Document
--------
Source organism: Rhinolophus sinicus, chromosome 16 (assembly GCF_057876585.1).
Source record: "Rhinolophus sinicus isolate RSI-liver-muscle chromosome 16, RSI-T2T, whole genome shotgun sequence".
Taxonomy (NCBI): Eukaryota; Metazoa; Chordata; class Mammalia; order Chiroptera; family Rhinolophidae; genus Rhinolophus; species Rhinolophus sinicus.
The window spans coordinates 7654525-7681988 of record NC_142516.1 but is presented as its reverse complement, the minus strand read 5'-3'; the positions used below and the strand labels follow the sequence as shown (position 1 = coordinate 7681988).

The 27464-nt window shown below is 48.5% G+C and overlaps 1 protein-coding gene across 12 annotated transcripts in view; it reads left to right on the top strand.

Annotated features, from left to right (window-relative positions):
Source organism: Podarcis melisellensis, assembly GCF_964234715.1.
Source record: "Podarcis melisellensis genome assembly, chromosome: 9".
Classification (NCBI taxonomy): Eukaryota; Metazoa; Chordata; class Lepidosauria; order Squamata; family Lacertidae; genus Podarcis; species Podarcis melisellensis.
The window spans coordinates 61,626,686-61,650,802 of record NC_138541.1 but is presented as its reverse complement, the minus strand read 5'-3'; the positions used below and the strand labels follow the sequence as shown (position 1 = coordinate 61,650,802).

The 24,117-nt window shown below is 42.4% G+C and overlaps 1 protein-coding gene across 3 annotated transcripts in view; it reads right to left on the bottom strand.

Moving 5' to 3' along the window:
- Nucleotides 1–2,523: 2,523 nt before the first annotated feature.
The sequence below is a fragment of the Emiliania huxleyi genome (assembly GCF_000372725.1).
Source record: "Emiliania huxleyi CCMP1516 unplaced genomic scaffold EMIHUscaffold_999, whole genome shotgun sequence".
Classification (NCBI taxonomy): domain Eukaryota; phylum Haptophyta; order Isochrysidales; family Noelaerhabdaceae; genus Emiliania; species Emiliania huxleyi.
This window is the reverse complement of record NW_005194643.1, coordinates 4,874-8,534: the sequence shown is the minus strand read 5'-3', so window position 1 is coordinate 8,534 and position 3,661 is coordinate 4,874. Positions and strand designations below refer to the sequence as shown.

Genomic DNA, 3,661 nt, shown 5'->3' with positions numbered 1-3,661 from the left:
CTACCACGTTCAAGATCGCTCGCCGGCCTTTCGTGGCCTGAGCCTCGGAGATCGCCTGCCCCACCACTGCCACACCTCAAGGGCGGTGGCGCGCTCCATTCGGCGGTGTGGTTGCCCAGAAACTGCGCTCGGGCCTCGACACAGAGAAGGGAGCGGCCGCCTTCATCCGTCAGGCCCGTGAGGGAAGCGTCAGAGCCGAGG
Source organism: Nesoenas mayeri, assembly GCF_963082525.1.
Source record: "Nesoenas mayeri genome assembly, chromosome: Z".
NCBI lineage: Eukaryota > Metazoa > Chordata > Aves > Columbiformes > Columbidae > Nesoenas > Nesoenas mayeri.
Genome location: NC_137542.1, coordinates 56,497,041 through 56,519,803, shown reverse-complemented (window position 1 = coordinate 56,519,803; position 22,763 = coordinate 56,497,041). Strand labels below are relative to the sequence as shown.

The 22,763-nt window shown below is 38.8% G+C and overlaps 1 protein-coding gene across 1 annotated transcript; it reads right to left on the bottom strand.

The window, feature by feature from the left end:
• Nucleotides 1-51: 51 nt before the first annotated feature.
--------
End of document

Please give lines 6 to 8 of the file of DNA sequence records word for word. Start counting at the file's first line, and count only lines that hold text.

Annotated features, from left to right (window-relative positions):
Source organism: Podarcis melisellensis, assembly GCF_964234715.1.
Source record: "Podarcis melisellensis genome assembly, chromosome: 9".